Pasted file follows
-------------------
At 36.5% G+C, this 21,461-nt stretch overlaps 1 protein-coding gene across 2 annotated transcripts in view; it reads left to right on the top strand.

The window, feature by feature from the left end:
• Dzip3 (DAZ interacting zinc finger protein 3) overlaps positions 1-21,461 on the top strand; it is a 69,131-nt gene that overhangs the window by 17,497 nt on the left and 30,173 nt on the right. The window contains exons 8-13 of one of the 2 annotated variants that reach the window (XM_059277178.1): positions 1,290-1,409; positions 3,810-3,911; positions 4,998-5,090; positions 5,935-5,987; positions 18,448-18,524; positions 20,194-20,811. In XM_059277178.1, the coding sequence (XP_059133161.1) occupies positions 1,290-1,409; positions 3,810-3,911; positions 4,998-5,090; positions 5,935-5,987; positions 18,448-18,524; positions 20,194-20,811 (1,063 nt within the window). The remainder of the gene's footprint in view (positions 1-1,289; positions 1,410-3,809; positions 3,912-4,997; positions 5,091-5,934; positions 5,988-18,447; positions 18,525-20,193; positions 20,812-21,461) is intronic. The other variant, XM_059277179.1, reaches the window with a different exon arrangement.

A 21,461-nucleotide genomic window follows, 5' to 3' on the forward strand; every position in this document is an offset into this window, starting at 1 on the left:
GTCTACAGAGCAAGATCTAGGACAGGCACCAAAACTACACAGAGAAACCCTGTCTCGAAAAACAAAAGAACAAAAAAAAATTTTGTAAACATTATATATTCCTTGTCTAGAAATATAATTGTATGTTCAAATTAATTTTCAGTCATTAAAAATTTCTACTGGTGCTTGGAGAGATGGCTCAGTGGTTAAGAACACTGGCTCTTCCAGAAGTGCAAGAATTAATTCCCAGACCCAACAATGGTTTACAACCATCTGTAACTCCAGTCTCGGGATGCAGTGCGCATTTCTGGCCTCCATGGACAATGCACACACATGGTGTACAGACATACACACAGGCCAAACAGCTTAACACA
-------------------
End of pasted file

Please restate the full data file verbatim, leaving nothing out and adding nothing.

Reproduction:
At 36.5% G+C, this 21,461-nt stretch overlaps 1 protein-coding gene across 2 annotated transcripts in view; it reads left to right on the top strand.

The window, feature by feature from the left end:
• Dzip3 (DAZ interacting zinc finger protein 3) overlaps positions 1-21,461 on the top strand; it is a 69,131-nt gene that overhangs the window by 17,497 nt on the left and 30,173 nt on the right. The window contains exons 8-13 of one of the 2 annotated variants that reach the window (XM_059277178.1): positions 1,290-1,409; positions 3,810-3,911; positions 4,998-5,090; positions 5,935-5,987; positions 18,448-18,524; positions 20,194-20,811. In XM_059277178.1, the coding sequence (XP_059133161.1) occupies positions 1,290-1,409; positions 3,810-3,911; positions 4,998-5,090; positions 5,935-5,987; positions 18,448-18,524; positions 20,194-20,811 (1,063 nt within the window). The remainder of the gene's footprint in view (positions 1-1,289; positions 1,410-3,809; positions 3,912-4,997; positions 5,091-5,934; positions 5,988-18,447; positions 18,525-20,193; positions 20,812-21,461) is intronic. The other variant, XM_059277179.1, reaches the window with a different exon arrangement.

A 21,461-nucleotide genomic window follows, 5' to 3' on the forward strand; every position in this document is an offset into this window, starting at 1 on the left:
GTCTACAGAGCAAGATCTAGGACAGGCACCAAAACTACACAGAGAAACCCTGTCTCGAAAAACAAAAGAACAAAAAAAAATTTTGTAAACATTATATATTCCTTGTCTAGAAATATAATTGTATGTTCAAATTAATTTTCAGTCATTAAAAATTTCTACTGGTGCTTGGAGAGATGGCTCAGTGGTTAAGAACACTGGCTCTTCCAGAAGTGCAAGAATTAATTCCCAGACCCAACAATGGTTTACAACCATCTGTAACTCCAGTCTCGGGATGCAGTGCGCATTTCTGGCCTCCATGGACAATGCACACACATGGTGTACAGACATACACACAGGCCAAACAGCTTAACACA